No, you’re not ask to renounce it! Of course not. The question is, we have a particular problem. How many religions are there in the United States? How are they going to get on together? One way, which has been the usual way historically, is to fight it out, as in France in the 16th century. That’s a possibility. But how do you avoid that? (620)

People can make arguments from the Bible if they want to. But I want them to see that they should also give arguments that all reasonable citizens might agree to. Again, what is the alternative? How are we going to get along in a constitutional regime with all these other comprehensive doctrines? And just put it in those terms. (620)

From the interviewer: “Can religion flourish, can religion survive in this kind of society?”

I would say the answer is clear: the answer’s yes. If you compare the United States with Europe, my view is that what happened in Europe is that the church became deeply distrusted by people, because it sided with the monarchs. In instituted the Inquisition and became part of the repressive state apparatus. That never happened here. We don’t have that history. Our history confirms, if anything does, that the answer’s yes. I give a historical answer; but I think you can ask whether Catholicism, for example, flourishes better here than in Brazil, or in France. Tocqueville says the same thing. He traveled around this country and talked to a lot of Catholic Priests, who were then very much in the minority. We he asked them why they fought religion was so free and flourishing in this country, they told him because of the separation of church and state. (621)

On the distinction between “stability of the right reasons” and Modus vivendi:

Peace is surely a good reason, yes. But there are other reasons too. I already mentioned the good of political life: the good of free and equal citizens recognizing the duty of civility to one another and supporting the institutions of a constitutional regime. I assume that, in line with Vatican II, Roman Catholics, affirm these political institutions. So do many Protestants, Jews, and Muslims. (621)

Commonweal:” It sounds like really you’re arguing for for the dignity of the individual. I’ll turn it back: it almost sound like, in another way, a religious argument.”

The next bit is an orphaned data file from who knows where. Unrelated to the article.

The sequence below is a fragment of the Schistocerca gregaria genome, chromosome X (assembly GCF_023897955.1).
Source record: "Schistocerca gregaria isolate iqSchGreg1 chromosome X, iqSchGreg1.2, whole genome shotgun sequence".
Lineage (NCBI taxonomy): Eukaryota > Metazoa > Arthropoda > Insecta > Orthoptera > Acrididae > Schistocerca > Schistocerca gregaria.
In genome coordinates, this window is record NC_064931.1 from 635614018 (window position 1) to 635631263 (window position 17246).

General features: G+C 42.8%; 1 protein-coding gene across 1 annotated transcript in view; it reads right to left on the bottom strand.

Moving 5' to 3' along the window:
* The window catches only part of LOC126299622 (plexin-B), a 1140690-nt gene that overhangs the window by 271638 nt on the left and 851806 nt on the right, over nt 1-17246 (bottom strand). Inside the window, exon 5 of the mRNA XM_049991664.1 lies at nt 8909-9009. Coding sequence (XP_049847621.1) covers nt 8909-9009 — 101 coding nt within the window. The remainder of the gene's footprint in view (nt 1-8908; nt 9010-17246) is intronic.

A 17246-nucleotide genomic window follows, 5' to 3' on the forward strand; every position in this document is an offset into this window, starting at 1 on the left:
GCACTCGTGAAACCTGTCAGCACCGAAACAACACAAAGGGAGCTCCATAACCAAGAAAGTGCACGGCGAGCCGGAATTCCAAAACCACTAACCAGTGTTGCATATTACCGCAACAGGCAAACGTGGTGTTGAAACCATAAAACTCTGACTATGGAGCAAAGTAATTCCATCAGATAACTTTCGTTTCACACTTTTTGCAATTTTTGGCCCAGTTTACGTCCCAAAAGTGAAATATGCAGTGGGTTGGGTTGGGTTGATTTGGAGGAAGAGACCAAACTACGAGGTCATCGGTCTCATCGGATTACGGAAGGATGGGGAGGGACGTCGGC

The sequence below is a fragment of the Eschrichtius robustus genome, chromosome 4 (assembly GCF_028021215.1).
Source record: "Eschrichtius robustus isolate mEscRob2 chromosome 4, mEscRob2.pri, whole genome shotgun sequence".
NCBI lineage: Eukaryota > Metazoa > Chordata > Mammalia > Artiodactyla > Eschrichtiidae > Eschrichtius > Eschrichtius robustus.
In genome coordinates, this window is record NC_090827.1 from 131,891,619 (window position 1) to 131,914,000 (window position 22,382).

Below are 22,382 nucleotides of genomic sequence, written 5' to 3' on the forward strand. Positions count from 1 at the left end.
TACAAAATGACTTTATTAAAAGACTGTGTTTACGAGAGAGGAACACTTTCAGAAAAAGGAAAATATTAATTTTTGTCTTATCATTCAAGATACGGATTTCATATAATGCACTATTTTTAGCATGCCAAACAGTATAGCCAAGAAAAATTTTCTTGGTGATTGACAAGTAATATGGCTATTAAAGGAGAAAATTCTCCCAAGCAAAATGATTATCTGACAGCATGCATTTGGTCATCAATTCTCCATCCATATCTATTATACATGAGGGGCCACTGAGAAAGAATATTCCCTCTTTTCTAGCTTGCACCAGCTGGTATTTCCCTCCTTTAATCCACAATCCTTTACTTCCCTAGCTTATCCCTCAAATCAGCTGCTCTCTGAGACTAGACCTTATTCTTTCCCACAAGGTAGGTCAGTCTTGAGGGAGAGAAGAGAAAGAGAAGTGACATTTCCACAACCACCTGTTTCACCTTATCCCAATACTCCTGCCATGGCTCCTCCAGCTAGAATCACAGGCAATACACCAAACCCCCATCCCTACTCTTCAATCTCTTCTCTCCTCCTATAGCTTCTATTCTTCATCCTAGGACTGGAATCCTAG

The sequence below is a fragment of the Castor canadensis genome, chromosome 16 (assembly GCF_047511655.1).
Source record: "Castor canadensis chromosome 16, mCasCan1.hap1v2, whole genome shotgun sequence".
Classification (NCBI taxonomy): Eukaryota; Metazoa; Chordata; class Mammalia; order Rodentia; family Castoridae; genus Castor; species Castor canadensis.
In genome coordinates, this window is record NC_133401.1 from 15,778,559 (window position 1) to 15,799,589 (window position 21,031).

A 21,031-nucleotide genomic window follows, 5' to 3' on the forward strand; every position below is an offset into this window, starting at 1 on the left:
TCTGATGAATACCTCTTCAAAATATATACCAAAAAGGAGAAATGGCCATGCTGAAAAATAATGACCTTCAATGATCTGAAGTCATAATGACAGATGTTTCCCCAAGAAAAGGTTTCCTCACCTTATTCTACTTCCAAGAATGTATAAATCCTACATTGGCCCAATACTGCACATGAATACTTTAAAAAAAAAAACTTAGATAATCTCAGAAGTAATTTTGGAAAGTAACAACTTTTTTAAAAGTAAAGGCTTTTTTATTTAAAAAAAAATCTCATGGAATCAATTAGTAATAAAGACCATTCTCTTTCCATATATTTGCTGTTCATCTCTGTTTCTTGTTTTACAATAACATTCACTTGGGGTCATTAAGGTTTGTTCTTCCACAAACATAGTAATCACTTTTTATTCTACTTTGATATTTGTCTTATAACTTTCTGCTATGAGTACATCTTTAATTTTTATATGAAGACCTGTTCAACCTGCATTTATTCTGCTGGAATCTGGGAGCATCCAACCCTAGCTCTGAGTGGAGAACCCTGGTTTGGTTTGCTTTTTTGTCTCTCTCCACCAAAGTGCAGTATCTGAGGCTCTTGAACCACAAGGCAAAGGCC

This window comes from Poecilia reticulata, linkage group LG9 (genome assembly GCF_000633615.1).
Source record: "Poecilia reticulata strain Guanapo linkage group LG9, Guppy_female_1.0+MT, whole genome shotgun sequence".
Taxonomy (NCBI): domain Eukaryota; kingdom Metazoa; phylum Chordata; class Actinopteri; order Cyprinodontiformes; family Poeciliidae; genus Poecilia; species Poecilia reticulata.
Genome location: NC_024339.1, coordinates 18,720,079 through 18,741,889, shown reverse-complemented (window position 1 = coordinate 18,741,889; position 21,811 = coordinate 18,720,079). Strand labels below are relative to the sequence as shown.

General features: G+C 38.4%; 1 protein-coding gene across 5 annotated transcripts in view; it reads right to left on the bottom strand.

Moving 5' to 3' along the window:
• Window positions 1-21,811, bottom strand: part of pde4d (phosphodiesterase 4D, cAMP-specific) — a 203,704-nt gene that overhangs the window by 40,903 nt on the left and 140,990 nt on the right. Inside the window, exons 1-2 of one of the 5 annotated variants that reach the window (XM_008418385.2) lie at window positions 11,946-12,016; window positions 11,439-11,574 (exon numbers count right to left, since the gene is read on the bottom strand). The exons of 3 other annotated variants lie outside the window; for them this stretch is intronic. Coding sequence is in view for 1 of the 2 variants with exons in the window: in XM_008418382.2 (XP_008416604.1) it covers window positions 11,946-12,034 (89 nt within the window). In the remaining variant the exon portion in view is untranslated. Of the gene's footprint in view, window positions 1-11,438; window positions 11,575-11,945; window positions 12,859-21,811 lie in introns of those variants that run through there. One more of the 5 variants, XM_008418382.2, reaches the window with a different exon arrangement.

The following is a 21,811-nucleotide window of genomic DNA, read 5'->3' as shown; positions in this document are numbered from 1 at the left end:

“All right. Why should I deny that? If you want to that come down from the sacredness of the individual in the Bible, fine, I don’t have to deny that. (621)

Liberal constitutional democracy is supposed to ensure that each citizen is free and equal and protected by basic rights and liberties. You see, I don’t use other arguments since for my purposes I don’t really need them and it would cause division from the start. Citizens can have their own ground in their comprehensive doctrines, whatever they happen to be. I make a point in Political Liberalism of really not discussing anything, as far as I can help it, that will put me at odds with any theologian or any philosopher. (621-622)

Rawls, John, and Samuel Freeman Richard. Collected Papers. Cambridge, MA: Harvard University Press, 1999.

Categories: Philosophy, Religion

1 reply »

  1. It probably comes as no surprise to you, Chris, that I am no more a Rawlsian than I am a Habermasian. I do, however, have just as difficult a time pin-pointing where I disagree with him as I do the latter.

    I’m suspicious of public reason because it just seems so convenient that those most strongly defend it tend to be those who are most empowered by it. I see no small coincidence when philosophers – those who are most trained at wielding public reason – insist that same public reason to govern public decisions.

    The flip side of this same coin is that such an emphasis on public reason alienates those parts of society (aka revealed and prophetic religion) who see no need to legitimize belief by way of reason-giving and thus are not so skilled at using such intellectual tools to their advantage.

    Finally, even though Rawls does not see himself as rejecting religious beliefs (and I see no reason to doubt this) he is encouraging a practice within society that in the long-run will undermine religious belief. Just because Rawls is able to see the limits of legitimate appeals to public reason is no reason that a popularized version of these same values spread throughout and unreflectively echoed by society at large will not.